Teaching & Learning with Technology
3 Tips for Making Passion-Based Learning Work Successfully
learning, a form of self-directed learning in which students pursue
projects of interest to them, is becoming more popular in schools —
and for good reason: Educators who have set aside time for
passion-based learning have discovered that students become highly
engaged and motivated when learning about topics that intrigue them,
while taking their learning much deeper than they would in a
learning initiatives include Genius
both inspired by Google’s program that lets employees spend 20% of
their time on projects of their choosing to spark innovation.
led effectively, passion-based learning can unleash students’
creativity and help them learn critical 21st
century skills, while also assuming agency over their own learning.
However, passion-based learning can be challenging to implement. To
make it work, educators need the support of administration — and
they need to be willing to take risks.
make the transition easier, here are three tips from educators who
have seen great success from this approach in their own classrooms.
a roadmap for the process,” said
who was a classroom teacher for 16 years before becoming a digital
innovation specialist for Education Service Center 12 in Texas.
began implementing Genius Hour when she taught gifted and talented
education for K–5
students about five years ago. “I felt like what I was teaching
wasn’t meaningful to my students,” she said,
confessing that she almost quit teaching before discovering the
benefits of passion-based learning.
passion-based learning allows students to follow their interests, it
shouldn’t be a free-for-all. Don’t just turn students loose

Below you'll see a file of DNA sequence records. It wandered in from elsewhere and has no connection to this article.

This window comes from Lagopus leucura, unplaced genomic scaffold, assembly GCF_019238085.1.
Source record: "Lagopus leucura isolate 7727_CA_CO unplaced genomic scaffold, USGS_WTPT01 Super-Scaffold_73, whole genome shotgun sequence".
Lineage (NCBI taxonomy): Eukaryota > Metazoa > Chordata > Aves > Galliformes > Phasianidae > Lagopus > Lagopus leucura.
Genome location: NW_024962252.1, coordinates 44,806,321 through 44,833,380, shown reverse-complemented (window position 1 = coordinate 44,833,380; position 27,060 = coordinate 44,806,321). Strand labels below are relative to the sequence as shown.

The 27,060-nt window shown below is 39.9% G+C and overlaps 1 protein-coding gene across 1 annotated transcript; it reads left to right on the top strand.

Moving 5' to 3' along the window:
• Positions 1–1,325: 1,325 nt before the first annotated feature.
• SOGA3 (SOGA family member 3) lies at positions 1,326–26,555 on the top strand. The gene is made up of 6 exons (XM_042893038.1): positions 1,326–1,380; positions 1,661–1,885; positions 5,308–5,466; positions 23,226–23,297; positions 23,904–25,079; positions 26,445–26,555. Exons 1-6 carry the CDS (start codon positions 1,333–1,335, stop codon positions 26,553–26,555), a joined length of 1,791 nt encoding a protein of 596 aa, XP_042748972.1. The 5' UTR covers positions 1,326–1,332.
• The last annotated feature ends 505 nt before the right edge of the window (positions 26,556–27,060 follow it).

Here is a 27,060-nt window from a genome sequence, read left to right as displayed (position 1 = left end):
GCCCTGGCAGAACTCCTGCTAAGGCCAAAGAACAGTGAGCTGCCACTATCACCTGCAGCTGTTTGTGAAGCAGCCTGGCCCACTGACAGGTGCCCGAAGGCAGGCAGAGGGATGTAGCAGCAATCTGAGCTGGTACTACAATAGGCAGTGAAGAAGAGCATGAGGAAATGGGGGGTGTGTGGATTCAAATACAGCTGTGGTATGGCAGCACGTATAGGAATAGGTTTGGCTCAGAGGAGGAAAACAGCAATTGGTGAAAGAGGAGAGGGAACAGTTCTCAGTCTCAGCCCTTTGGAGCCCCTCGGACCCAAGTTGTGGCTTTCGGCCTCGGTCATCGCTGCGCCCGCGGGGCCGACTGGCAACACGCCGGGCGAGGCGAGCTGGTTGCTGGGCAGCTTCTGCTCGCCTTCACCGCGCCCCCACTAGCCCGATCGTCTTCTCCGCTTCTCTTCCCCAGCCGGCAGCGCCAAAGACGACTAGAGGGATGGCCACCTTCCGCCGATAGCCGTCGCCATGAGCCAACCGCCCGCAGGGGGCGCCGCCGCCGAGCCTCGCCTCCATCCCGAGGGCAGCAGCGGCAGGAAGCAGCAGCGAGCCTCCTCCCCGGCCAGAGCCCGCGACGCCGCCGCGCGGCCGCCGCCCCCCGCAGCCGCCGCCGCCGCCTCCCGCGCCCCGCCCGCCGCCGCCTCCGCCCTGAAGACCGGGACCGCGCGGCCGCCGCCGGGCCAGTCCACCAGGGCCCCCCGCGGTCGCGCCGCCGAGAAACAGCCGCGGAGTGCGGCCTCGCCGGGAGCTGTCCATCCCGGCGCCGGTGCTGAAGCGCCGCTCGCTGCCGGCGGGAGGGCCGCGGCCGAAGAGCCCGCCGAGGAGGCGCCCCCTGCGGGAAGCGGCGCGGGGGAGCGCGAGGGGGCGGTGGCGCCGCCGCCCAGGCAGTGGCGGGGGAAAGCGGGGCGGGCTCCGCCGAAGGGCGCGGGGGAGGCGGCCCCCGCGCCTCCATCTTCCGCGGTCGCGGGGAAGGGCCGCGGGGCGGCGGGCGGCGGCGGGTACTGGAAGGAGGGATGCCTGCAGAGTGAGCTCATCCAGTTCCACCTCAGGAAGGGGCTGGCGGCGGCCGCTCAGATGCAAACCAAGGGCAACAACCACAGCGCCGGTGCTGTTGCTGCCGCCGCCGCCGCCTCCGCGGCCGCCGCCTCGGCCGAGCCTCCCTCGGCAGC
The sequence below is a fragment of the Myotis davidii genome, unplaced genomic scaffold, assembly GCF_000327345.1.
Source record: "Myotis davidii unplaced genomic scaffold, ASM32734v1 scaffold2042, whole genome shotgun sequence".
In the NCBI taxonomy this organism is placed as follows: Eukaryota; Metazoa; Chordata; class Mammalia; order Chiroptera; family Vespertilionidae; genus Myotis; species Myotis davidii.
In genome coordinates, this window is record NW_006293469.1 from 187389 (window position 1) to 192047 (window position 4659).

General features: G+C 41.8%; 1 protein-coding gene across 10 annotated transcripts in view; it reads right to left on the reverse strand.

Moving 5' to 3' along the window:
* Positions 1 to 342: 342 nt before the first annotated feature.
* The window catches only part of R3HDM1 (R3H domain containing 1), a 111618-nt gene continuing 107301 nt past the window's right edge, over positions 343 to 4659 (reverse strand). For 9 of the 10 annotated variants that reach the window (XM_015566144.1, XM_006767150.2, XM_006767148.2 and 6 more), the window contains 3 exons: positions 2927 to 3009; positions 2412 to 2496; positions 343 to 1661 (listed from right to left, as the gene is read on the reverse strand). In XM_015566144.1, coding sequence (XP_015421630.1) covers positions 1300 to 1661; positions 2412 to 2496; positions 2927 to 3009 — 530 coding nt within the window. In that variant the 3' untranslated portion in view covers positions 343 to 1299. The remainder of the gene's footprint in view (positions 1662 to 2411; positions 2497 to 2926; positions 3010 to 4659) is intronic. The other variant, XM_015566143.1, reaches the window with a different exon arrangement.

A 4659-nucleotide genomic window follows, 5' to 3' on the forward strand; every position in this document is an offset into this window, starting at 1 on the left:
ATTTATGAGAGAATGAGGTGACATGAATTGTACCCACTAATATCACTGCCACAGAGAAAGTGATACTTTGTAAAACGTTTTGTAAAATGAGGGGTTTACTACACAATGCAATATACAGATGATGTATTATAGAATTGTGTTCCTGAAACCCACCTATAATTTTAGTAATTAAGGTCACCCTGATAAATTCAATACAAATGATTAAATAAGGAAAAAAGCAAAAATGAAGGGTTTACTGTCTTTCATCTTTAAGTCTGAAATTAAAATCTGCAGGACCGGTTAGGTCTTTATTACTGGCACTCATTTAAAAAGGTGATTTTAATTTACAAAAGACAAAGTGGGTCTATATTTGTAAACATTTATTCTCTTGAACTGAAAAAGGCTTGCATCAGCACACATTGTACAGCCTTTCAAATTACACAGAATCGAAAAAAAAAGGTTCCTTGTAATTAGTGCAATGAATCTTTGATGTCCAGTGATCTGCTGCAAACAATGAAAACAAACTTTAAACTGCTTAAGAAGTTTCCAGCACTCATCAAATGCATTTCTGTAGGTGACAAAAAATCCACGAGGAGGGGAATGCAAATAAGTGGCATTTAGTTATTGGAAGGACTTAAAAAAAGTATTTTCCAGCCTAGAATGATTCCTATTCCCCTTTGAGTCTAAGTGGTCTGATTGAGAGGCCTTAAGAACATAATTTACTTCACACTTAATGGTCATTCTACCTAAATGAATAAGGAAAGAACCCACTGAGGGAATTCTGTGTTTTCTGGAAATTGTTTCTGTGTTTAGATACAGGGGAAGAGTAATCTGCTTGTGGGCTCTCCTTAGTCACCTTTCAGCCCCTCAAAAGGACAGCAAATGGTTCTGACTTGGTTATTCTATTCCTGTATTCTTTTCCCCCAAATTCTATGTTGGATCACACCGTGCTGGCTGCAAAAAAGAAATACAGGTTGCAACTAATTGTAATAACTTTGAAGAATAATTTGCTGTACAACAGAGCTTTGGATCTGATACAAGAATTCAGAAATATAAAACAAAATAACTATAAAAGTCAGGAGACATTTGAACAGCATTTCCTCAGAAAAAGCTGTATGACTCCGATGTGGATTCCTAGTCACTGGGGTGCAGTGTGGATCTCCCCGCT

without giving them some structure to follow, McNair advised.
her own classroom, she devised a process that she calls the “six
to implementing Genius Hour effectively: passion, pitch, plan,
project, product and presentation. Students would think of a topic
they were passionate about learning, pitch their idea for McNair’s
approval, plan and develop their project, create a product that could
be shared with the world and present their product to the class.
Genius Hour time helped her students see how learning applied beyond
the four walls of the classroom, McNair said,
adding: “Having a roadmap helped my learners avoid being
overwhelmed and helped them stay on task.”
alongside your students
using 20Time in spring 2015 with her freshmen at Amador Valley High
School in Pleasanton, CA.
Before leaving the classroom last year to become a library assistant
at Belmont University in Nashville, she devoted 20 percent of her
class time to students’ passion projects for 12 weeks every spring.
was revolutionary in terms of making language arts skills relevant to
my students’ lives,” she said.
top advice is that the teacher should complete a passion project
alongside her students. Modeling is important for students — and it
was vital for me to ‘walk the talk’ of being a lifelong learner